Predetermination: valid concern or convenient cover story?
Cock-up or conspiracy? A question that keeps popping into my head whenever I look at the long-standing and slipshod relationship between TDC and Manston. Today’s source of wonderment is the aborted motion on night flights at the 14th July TDC Council meeting.
The snippet of Labour press release reproduced below gives one side of the story. Political hot air to one side, it appears that the motion regarding night flights was scotched at the very last minute, rather than at any point in the preceding month or so. Incompetence on the part of officers for accepting an ill-formed or illegal motion? Or what passes for political finesse on the part of the majority party?
I have yet to see the full legal advice (do please send in your copy), but my team of researchers tell me that me that Bevan Brittan’s advice was that even debating the motion could be construed as predetermining any possible future application from Manston.
I’ve long been puzzled by this predetermination thing, so I hunted around and found a very helpful explanation on the Local Government Lawyer website:
The courts recognise two types of predetermination – actual and apparent:
- Actual predetermination is when a person has closed their mind to all considerations other than an already held view.
- Apparent predetermination is where a fair-minded and well-informed observer, looking objectively at all circumstances, considers that there is a real risk that one or more of the decision-makers has refused even to consider a relevant argument or would refuse to consider a new argument.
The courts have accepted that … the fair-minded and informed observer accepts that:
- Manifesto commitments and policy statements which are consistent with a preparedness to consider and weigh relevant factors when reaching the final decision, are examples of legitimate predisposition, not predetermination.
- The fact that the member concerned has received relevant training and has agreed to be bound by a Code of Conduct is a consideration to which some weight can properly be attached when determining an issue of apparent predetermination.
- Previously expressed views on matters which arise for decision in the ordinary run of events are routine and members and councillors can be trusted, whatever their previously expressed views, to approach decision-making with an open mind.
- To suspect predetermination because all members of a single political group have voted for it is an unwarranted interference with the democratic process.
- Members and councillors are likely to have and are entitled to have, a disposition in favour of particular decisions: an open mind is not an empty mind but it is ajar.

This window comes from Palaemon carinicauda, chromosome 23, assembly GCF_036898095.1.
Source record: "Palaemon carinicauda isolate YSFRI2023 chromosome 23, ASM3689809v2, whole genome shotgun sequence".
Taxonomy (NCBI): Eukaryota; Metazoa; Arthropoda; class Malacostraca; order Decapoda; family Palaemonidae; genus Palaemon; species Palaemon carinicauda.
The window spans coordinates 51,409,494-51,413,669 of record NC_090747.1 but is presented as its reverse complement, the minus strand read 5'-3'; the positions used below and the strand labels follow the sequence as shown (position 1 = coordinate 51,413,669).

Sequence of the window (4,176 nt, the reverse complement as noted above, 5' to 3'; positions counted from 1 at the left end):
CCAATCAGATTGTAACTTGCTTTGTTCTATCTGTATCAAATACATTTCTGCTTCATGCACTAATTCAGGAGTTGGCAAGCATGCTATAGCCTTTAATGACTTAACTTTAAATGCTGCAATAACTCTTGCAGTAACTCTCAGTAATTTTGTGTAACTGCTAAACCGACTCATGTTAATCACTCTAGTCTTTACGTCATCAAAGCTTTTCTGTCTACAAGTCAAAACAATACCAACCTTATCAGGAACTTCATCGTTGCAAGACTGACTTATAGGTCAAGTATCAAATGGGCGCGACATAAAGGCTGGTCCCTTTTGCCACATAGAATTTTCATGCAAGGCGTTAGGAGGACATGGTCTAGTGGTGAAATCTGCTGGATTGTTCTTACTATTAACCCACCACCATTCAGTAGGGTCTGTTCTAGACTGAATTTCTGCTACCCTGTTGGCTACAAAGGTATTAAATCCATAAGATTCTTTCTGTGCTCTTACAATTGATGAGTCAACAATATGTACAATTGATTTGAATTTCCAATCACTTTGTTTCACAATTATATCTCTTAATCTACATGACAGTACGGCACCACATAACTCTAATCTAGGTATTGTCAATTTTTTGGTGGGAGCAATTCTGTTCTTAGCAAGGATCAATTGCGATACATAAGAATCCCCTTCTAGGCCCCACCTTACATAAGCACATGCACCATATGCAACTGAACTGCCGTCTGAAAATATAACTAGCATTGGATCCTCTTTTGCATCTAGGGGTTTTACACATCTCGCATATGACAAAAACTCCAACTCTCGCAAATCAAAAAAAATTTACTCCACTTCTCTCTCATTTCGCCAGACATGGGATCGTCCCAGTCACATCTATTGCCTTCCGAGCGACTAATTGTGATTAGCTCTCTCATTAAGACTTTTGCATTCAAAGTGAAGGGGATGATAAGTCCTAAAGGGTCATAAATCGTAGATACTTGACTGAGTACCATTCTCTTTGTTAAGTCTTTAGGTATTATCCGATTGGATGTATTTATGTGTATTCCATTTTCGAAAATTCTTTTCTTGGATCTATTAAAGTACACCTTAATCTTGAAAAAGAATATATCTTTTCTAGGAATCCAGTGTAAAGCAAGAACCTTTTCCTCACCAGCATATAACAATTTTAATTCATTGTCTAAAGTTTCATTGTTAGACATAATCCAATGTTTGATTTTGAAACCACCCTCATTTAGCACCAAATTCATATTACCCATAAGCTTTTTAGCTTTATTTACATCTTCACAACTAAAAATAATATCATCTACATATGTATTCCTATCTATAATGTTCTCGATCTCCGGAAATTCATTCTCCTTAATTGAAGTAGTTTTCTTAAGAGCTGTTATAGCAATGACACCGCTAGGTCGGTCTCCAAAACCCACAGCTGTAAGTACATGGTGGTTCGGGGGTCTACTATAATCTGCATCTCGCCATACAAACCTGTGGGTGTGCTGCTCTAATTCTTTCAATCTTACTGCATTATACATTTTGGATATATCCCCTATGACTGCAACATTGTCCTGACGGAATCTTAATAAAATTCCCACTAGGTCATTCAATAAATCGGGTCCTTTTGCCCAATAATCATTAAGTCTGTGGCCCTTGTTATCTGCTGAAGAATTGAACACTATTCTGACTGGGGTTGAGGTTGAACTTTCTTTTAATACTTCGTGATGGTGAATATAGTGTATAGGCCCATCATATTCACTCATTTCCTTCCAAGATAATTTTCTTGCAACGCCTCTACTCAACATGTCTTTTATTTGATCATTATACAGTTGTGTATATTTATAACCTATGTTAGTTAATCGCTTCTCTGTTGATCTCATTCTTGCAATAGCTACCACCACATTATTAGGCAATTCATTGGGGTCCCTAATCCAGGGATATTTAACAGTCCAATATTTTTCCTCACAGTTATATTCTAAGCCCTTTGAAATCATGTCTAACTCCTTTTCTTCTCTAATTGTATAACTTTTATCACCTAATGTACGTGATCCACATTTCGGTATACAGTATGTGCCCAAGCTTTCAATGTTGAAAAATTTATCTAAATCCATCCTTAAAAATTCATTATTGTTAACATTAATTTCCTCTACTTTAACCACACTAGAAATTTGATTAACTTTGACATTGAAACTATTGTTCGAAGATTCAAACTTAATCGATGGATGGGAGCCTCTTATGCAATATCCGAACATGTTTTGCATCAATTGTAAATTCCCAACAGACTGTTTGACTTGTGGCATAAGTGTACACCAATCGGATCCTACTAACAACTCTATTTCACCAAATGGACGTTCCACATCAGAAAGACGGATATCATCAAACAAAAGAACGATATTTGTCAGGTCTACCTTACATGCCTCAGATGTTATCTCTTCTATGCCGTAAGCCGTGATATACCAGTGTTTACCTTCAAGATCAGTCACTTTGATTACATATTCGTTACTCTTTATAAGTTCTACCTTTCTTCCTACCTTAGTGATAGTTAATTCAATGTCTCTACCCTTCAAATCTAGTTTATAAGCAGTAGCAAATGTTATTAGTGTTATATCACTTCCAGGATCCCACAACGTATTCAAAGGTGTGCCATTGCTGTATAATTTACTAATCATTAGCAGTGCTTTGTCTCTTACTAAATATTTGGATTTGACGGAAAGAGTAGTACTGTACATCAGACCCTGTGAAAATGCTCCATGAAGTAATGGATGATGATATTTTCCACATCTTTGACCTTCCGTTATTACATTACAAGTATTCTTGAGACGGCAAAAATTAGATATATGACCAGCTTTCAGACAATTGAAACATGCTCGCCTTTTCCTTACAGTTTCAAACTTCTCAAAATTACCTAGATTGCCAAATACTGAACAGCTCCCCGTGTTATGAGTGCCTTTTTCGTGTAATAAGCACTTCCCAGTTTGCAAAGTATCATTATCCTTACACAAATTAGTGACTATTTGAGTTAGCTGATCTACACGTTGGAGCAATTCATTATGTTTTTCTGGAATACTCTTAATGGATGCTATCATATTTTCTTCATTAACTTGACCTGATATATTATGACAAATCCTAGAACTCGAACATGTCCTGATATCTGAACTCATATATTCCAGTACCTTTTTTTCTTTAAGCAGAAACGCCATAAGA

What has become evident is that the threshold, in the context of administrative decisions, on the test of apparent predetermination, is an extremely difficult test to satisfy. Unless there is positive evidence that there was indeed a closed mind, prior observations or apparent favouring of a particular decision is unlikely to be sufficient to establish predetermination.
My reading of this is that it would have been perfectly acceptable for TDC to debate what their policy on night flights should be (with or without a proposal on the table), regardless of individual election platforms or manifesto pledges. What do you think?
Press release from Thanet Labour:
3) THE LEGAL ADVICE:
The TDC Legal Monitoring Officer advised the Chairman that the motion could not be allowed for complex legal reasons and pointed to a letter of advice from Bevan Brittan LLP (dated 14th July – the very day of the meeting) that had been left on councillors seats just minutes before the start of the meeting.
4) THE OUTRAGE
An intense debate on the extremely late legal advice followed in which Labour councillors explained that the motion had been handed in person by Cllr Hart to the Legal Monitoring Officer more than five weeks before the meeting on the 7th June and that the Monitoring Officer had read it and accepted it as a valid motion. A month later the motion had also been accepted onto and clearly printed in the council agenda as item 8a.
During the debate it also became clear that on the evening before Thursday’s council meeting (13th July) Cllr Bayford, the Conservative Council Leader, had raised objections to the motion and that as a direct consequence further legal advice had been requested on the very day of the council meeting.
After the meeting Cllr Clive Hart said:
“TDC had my written motion to council for more than five weeks and the only thing I was aware of during the whole of that period was that it had been accepted onto and printed in the council agenda. The motion was submitted to support the councils own TDC Airport Working Party recommendations that had been ‘left off’ of the agenda of an Overview & Scrutiny Committee meeting in error and the actual wording of the motion simply confirmed the basis of the existing 106 agreement that the Conservative administration had failed to review for the past eight years”.